What was one of the most memorable moments of The Remains of the Day?

The use of the journey to tell the stories about his life as a butler, his loyalties to his father and his ignorance in love.

What about Dominic West’s performance did you like?

Originally I thought his voice was too young but in the end I felt he had read the story with the poignancy it required.

Was this a book you wanted to listen to all in one sitting?

No, this is a book that takes time, it is a journey.

1 of 1 people found this review helpful

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  • Anonymous User
  • 04-07-19

The Most Balanced Work

Impossible to stop listening to this one. In fact, I listned to it all in one go today at work. It is a contemplative story which balances many themes masterfully. The narration is in the same vein laid back and urgent at the same time, making it a vexing listen indeed. Heartily recommended.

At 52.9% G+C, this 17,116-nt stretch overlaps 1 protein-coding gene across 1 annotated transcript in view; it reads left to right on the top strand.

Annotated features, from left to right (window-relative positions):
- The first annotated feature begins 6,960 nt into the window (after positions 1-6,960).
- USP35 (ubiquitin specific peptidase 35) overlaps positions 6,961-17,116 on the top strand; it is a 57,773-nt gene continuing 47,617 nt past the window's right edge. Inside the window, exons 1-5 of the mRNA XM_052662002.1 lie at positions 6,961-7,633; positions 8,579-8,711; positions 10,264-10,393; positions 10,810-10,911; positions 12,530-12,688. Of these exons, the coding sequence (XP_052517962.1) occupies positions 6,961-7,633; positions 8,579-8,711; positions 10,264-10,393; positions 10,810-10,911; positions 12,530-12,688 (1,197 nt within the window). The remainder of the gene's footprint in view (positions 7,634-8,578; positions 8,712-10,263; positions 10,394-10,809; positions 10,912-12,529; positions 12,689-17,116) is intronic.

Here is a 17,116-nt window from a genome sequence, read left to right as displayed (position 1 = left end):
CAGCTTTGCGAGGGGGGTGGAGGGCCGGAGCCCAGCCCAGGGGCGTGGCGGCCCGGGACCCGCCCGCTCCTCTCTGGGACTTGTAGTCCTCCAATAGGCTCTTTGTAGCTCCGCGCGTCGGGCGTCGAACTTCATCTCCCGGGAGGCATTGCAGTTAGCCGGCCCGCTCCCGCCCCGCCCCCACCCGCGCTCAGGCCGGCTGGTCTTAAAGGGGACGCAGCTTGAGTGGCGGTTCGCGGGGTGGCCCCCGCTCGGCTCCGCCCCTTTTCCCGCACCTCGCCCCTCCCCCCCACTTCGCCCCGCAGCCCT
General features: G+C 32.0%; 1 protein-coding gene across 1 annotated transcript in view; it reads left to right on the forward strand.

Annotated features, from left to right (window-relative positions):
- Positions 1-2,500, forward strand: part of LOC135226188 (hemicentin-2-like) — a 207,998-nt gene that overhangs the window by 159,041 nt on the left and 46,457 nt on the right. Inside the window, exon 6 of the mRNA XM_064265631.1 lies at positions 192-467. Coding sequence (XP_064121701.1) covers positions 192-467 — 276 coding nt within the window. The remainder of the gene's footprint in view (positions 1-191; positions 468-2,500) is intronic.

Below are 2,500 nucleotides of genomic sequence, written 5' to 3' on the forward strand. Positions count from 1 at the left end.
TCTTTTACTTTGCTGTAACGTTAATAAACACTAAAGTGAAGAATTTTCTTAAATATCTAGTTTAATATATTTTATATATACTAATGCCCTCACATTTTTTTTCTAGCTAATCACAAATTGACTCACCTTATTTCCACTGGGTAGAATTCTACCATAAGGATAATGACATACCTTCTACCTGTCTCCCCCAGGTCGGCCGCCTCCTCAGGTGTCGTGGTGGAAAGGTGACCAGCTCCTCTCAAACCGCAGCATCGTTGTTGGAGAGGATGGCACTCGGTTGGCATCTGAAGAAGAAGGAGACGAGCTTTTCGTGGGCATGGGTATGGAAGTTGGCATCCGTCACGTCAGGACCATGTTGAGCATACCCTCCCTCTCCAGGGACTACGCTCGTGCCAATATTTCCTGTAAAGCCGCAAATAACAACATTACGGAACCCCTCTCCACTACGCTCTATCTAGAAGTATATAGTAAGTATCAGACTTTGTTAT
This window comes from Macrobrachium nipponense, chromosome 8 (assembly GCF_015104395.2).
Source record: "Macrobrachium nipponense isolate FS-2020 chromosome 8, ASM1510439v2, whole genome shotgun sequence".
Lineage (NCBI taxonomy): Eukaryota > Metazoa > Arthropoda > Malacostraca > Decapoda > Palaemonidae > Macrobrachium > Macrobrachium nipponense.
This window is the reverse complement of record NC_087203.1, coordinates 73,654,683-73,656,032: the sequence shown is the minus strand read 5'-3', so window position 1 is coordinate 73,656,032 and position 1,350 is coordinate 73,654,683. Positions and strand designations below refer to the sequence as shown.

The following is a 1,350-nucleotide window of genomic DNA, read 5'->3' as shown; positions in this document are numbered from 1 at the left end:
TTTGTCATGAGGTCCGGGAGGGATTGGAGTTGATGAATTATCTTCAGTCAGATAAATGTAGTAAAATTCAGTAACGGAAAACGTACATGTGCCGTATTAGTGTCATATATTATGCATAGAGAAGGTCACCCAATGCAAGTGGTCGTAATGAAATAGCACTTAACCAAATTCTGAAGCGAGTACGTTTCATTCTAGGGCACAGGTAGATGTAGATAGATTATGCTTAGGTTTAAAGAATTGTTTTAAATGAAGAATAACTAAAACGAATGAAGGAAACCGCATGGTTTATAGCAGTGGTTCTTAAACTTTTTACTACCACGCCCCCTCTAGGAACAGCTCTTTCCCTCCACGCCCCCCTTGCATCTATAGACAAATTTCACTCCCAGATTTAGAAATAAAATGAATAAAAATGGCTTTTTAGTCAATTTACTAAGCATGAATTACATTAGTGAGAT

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  • Abhishek
  • 28-10-18

Very thoughtful

Loved the very engaging and thoughtful work by the author. Very heartwarming creation. A very good read indeed.

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  • Amazon Customer
  • 20-07-15

Nostalgia for a time that has so much to teach us

I loved this book. The narrator was excellent. It was all so understated, but just wonderful at placing you in a time when (some) people really knew the meaning of good manners. A lesson for us all. The plot is so subtley revealed through the eyes of one man alone... Just wonderful!

18 of 18 people found this review helpful

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  • gordon
  • RADLETT, United Kingdom
  • 04-01-15

A Great Listen

What made the experience of listening to The Remains of the Day the most enjoyable?

A moving story.

What does Dominic West bring to the story that you wouldn’t experience if you had only read the book?